Why Passion and Drive Can Destroy Good Leaders

Last Updated Oct 19, 2010 11:28 AM EDT

Passion and Drive can Destroy LeadersExecutives and business leaders are notoriously passionate about their work, driven to succeed at all costs. That's fine, but it has a dark side, a trap that highly-dedicated professionals fall into all too often. Work becomes their life. Not only is that unhealthy, but sooner or later it catches up with them, actually hindering their ability to succeed.

We all struggle with work-life balance. We talk about it, worry about it, but achieving it, that's another matter. These days, we're all under pressure to be on 24-7. We're constantly being asked to do more with less, deliver results with fewer resources. The truth is that it's never been more challenging to keep work from becoming our life.

But for top executives and business leaders, the problem is actually far worse. There are two reasons for that.

  1. For all their power, perks, and pay packages, leaders carry a heavy burden of responsibility. Their stress level is higher. They often put way too much pressure on themselves, to the point where failure becomes something to avoid at all cost. For some, failure becomes something they just can't live with.
  2. It's all too easy to get drawn in by the attention, the admiration, the ego boost. At work, they're kings and queens. At home, they're just another spouse, parent, or friend. Many of them actually feel more competent, more comfortable, even more safe, at work than at home. That's the attraction of the dark side.
So we call ourselves workaholics, say our work is our lives. We think of ourselves as winners, special, above the masses of ordinary people. It sounds so grandiose, and that's exactly what it is, a grandiose self-image that can never be fulfilled. A trap.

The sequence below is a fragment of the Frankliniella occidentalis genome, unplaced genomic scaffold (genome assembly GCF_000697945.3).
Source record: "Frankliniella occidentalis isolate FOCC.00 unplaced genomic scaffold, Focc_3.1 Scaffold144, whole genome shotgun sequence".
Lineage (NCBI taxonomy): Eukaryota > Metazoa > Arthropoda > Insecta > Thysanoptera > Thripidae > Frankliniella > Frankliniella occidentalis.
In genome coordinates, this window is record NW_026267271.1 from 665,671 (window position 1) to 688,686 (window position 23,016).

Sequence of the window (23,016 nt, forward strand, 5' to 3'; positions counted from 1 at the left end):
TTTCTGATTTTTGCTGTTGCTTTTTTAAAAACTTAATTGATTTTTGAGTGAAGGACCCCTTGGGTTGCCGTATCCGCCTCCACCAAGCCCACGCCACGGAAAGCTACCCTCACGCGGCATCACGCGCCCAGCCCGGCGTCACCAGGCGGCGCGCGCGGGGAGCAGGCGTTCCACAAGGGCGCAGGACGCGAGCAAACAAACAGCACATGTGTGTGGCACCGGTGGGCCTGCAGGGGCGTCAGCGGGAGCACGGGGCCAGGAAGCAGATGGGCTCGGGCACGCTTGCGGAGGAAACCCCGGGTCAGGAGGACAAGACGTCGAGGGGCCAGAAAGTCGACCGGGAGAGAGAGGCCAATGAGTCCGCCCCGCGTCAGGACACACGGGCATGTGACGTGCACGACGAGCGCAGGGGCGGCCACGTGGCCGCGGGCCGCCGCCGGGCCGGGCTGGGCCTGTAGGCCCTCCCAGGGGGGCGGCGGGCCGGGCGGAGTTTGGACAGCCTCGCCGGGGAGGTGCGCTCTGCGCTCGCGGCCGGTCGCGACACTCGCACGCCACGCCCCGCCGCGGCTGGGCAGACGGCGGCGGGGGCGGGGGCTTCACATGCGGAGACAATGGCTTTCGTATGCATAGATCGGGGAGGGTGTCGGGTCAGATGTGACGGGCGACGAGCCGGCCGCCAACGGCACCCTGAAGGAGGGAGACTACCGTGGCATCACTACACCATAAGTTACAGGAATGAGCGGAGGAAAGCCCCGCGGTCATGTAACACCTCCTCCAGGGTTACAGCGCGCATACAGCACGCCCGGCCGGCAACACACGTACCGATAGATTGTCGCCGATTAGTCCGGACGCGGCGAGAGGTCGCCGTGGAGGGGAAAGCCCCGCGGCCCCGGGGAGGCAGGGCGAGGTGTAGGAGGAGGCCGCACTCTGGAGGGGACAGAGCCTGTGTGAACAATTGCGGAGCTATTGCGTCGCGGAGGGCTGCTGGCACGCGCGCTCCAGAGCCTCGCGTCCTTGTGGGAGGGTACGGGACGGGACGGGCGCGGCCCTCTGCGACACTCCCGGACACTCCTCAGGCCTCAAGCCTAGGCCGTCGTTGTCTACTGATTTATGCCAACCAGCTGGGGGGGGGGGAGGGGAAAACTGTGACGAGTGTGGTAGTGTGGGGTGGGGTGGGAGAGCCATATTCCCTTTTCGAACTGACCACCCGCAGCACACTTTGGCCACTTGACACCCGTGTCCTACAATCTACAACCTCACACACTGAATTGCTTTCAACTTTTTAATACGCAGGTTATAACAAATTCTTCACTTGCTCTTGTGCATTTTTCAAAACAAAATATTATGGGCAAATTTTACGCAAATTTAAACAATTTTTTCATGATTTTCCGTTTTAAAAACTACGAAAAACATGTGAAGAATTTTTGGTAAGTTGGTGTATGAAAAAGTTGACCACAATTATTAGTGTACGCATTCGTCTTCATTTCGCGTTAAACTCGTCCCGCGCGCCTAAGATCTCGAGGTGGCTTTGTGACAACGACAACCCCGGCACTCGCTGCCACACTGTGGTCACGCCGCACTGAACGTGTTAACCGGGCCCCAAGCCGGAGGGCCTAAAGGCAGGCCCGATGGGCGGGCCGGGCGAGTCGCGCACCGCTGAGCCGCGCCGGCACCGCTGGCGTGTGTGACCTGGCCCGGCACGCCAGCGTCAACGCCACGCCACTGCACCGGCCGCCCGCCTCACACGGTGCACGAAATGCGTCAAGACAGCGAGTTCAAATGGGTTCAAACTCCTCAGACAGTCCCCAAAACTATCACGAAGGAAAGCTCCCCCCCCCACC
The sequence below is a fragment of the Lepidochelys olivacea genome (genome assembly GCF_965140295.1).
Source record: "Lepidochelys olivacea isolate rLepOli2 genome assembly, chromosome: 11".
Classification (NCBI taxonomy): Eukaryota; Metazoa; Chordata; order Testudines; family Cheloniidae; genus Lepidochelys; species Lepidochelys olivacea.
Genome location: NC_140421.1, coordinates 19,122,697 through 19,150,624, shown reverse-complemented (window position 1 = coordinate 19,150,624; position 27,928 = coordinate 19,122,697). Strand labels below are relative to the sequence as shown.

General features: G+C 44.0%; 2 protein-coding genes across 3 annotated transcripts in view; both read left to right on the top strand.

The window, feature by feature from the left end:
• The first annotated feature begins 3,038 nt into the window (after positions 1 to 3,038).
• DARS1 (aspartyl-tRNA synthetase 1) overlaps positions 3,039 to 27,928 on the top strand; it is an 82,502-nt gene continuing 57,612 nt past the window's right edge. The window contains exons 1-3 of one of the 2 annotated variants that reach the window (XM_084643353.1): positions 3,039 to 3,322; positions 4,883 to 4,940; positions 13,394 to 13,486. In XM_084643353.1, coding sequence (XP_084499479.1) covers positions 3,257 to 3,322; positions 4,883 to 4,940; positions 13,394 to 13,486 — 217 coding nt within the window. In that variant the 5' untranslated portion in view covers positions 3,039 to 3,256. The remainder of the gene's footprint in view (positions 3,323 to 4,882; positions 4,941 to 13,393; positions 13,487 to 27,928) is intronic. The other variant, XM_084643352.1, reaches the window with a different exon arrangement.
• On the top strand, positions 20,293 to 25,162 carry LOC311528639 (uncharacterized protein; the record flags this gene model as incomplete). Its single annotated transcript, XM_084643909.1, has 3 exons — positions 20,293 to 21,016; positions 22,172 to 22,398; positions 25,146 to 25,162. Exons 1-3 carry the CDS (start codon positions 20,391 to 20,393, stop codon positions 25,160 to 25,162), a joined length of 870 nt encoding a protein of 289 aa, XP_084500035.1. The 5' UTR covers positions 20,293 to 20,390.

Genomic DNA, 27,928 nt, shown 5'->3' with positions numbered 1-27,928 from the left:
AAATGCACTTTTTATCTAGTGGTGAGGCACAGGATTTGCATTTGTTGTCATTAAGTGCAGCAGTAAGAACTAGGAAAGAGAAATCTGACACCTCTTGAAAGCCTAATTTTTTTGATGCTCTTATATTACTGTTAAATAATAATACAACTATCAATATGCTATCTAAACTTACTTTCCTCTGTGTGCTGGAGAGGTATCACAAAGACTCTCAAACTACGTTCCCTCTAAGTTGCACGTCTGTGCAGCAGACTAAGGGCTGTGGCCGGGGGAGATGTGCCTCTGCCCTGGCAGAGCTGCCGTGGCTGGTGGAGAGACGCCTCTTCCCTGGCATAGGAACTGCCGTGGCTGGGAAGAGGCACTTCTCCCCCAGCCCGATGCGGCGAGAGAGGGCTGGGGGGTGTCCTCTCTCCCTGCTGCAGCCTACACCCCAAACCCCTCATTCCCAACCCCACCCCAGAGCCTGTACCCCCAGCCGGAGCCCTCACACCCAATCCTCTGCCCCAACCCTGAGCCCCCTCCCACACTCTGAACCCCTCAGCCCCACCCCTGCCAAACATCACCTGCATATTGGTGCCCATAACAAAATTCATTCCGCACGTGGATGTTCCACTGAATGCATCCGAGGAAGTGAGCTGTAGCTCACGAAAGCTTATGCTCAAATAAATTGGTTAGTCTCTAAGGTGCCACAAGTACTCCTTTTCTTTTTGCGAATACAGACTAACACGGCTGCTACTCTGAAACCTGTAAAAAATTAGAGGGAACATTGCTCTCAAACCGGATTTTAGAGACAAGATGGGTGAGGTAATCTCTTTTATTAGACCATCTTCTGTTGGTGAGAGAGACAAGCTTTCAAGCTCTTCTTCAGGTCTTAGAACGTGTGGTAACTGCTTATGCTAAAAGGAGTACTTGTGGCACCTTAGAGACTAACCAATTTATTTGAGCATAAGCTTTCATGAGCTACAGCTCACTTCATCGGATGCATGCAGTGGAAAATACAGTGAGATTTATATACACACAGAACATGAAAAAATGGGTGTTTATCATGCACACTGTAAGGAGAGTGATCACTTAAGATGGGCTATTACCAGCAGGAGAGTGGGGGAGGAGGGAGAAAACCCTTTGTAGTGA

As for the effect all that has on our ability to perform effectively as leaders, it has a discrete, negative impact on a number of key leadership attributes:

  • Empathy and humility. Lack of empathy for your own mistakes and failures tends to transfer to others. If you can't feel empathy for yourself, you can't feel empathy for those you lead. And knowing that you're human, just like everyone else, is what humility is all about. Empathy and humility are key leadership traits.
  • Perspective and objectivity. We live in highly complex and competitive times. When tough issues arise, as they inevitably do, leaders need to be able to disengage, to retreat to a place where they feel safe from all that, a place where they can achieve some level of perspective and objectivity.
  • Judgment. The biggest problem with grandiose ego is that it fools you into thinking you have to have all the answers. And while you'd never consciously admit to thinking you're always right, deep inside, you have a need to be just that. That impairs your judgment. I've seen it time and again; it's sad to watch once successful entrepreneurs and executives make bad calls because they stop asking questions and listening to others. Worst case, they can self-destruct and take the whole company down with them.
  • Confidence. An oversized ego turns confidence into arrogance. Sure, people like Larry Ellison, Bill Gates, and Steve Jobs managed to get away with being arrogant, but I would argue that Gates and Jobs eventually grew up. Ellison, I'm not so sure. But for the rest of us, it's irritating, annoying, and hinders our ability to work effectively with, and yes, lead others.
  • Longevity. To be a great leader, you've got to be able to hang in there, to be around long enough to see the fruits of your labor. You've got to have stick-with-it-ness, the ability to survive the inevitable hurdles and challenges of a highly competitive business world. It's a marathon, not a sprint, and you've got to pace yourself to last.
Bottom line. A healthy ego is a good thing. Self-confidence is a good thing. Passion and dedication are good things. But when you stop thinking of yourself as an ordinary person, when you no longer believe that there are more important things in life than succeeding at work, that will catch up with you, sooner or later. Guaranteed.

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Image CC 2.0 courtesy Flickr user Image Editor